This is Issue #87 of DeathWatch, an ongoing Serial. Click that link to go find ‘A Beginning’ and read from there, if you need to catch up.
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As the clouds thickened and darkened around the TS Jacob, it climbed through the sky. Djara was thinlipped at the main wheel while Penny muttered prayers and curses under her breath, laying beneath the gyro deck. They shouted back and forth at one another, getting things configured, aligned, so they had a hope of flying the great machine without electric controls once it went above the clouds. Frost rimed the thick glass that let them look out at the world, and heavy ice began to coat the canvas and chains. Great spidery slips of frost fell from the rigging, and the TS Jacob‘s engines took on an unearthly howl as they tore up through the gathering storm.
All the gators wore goggles and scarves and parkas and gloves, and chattered back and forth with the pilots and comms, giving as much information as possible about the cloud formations and the state of the ship. Their noise took up a full channel on the comm units; one of them wore two sets — one so she could hear the gators, and the other so she could hear the officers, relaying the information to Comms.
While they were getting their tanks, Sha and Nate stepped in to Comms to watch the screens for the last few minutes before they went dark. They stood apart, but the way they held themselves mirrored one another. The way they each narrowed their eyes and clenched their fists in both fury and hope made them twin suns of determination, bright spots of light against the cloudy haze of chill and fear.
Though most everyone on board was trembling in anxiety, the crew seemed hushed and reverent with them around, and inspired when they passed.
Hana showed them the approaching Domitors, and how their tracks began to change as the Jacob shrieked up through the sky. The cadet responsible for watching the monitors for the inner pressure of the aether tanks called out that they were rising — slow, but steady.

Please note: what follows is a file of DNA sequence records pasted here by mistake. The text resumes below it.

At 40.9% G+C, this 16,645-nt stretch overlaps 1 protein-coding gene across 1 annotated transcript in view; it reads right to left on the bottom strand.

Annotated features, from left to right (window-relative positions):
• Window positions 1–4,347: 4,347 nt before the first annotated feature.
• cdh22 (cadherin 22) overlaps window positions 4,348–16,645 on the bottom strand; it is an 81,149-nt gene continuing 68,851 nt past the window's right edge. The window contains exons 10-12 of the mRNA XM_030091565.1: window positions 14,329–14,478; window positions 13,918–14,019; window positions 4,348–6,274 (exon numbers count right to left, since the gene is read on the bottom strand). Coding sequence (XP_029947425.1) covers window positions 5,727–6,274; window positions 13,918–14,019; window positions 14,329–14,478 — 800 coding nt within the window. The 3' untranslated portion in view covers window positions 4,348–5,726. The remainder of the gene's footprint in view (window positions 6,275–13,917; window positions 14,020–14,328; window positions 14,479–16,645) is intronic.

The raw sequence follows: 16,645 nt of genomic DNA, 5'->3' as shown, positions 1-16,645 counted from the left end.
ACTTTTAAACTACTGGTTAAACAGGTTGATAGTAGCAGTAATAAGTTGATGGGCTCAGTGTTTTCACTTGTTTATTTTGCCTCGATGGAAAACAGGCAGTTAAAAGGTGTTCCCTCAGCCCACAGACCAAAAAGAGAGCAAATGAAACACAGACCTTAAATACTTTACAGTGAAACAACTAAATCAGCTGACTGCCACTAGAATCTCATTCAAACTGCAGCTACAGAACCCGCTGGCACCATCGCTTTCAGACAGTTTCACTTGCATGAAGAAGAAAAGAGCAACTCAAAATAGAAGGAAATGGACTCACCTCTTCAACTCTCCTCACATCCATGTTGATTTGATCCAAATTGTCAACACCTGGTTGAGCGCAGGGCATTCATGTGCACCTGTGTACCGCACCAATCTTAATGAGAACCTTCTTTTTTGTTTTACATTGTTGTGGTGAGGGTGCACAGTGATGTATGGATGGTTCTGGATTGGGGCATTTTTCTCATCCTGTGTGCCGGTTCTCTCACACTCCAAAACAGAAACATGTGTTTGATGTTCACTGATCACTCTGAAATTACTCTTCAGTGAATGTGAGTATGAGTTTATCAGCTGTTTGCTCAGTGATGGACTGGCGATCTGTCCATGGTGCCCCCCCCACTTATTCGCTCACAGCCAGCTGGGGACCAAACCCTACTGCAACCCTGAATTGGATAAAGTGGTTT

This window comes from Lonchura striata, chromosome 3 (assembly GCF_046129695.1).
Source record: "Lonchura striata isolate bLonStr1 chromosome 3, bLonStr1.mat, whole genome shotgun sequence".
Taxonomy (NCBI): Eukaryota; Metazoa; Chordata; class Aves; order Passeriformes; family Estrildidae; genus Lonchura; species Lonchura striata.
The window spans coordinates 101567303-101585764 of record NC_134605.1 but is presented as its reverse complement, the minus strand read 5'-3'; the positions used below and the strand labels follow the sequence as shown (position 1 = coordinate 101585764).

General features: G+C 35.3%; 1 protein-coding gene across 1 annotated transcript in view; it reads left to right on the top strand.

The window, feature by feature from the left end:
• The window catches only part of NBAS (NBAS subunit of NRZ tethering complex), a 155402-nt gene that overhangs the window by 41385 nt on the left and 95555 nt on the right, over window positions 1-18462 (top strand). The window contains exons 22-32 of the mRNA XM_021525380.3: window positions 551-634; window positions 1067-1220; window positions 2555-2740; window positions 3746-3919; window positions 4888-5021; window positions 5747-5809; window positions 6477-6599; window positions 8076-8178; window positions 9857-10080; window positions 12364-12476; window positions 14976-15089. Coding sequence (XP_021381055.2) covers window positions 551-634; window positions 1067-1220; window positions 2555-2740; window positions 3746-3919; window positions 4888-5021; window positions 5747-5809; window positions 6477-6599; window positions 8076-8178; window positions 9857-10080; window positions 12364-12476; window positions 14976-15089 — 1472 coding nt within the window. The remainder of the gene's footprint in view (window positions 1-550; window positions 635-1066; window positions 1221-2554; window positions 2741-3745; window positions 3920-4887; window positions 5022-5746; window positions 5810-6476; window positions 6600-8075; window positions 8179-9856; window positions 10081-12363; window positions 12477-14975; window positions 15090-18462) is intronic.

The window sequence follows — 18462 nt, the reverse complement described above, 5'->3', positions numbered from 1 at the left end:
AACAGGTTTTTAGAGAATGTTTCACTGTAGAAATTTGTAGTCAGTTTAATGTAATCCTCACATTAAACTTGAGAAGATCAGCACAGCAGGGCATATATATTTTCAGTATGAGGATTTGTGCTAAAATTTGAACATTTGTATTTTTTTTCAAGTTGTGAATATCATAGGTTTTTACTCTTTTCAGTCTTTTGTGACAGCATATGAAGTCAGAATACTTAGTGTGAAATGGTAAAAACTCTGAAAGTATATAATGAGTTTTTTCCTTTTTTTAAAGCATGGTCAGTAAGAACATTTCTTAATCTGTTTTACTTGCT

“When, Comms?” Sha barked.
“Not yet,” Hana called back. She looked nothing like frantic, but instead had a gleam of fascination in her eyes. “Not yet — hold it. Hold it–”
The cadet monitoring the aether tanks piped up again, “Pressure’s rising faster, but we’re not redlined yet.”
The collective breath of the crew of the TS Jacob began to be held as the clouds blanketed the ship so closely. The heavy, damp cold began to feel suffocating, and everyone who had a comm listened in as Hana did her part to get the ship hidden.
Sha watched the blips following them continue on their course, but when Hana gave the signal to Djara and Penny to alter their course from ‘forward and upwards’ towards port, and the ship gave a rattling whine as the ice in the riggings and canvas shook loose, the tracks of the following ships did not change — they continued to follow the original line of the Jacob. “It’s working,” Sha said, her heart in her throat.”
“Faster!” Hana called out. “Captain, we need to go faster and higher! We need to be further from them once we start drifting!”
“Djara!” Sha shouted. “You heard the girl!”
Djara cursed under her breath and eased the ship faster, watching her instruments with a sense of hope and dread.
“I said faster!” Sha called.
“Then fucking hold on!” Djara shouted back. Her line was still open when she muttered “Penny — grab something,” and everyone who could hear her braced themselves. One ‘gator in particular signaled his buddies to grab hold tight, and when Djara punched it, opening up the throttle and gunning the engines, the Jacob streaked upwards like some shining bullet, the scales on the front cone rattling and bending. Not a single one tore loose, much to the pride of the technics, and everyone in the ship could feel the pressure of the acceleration right down to their bones.
The whole ship gave a great shudder.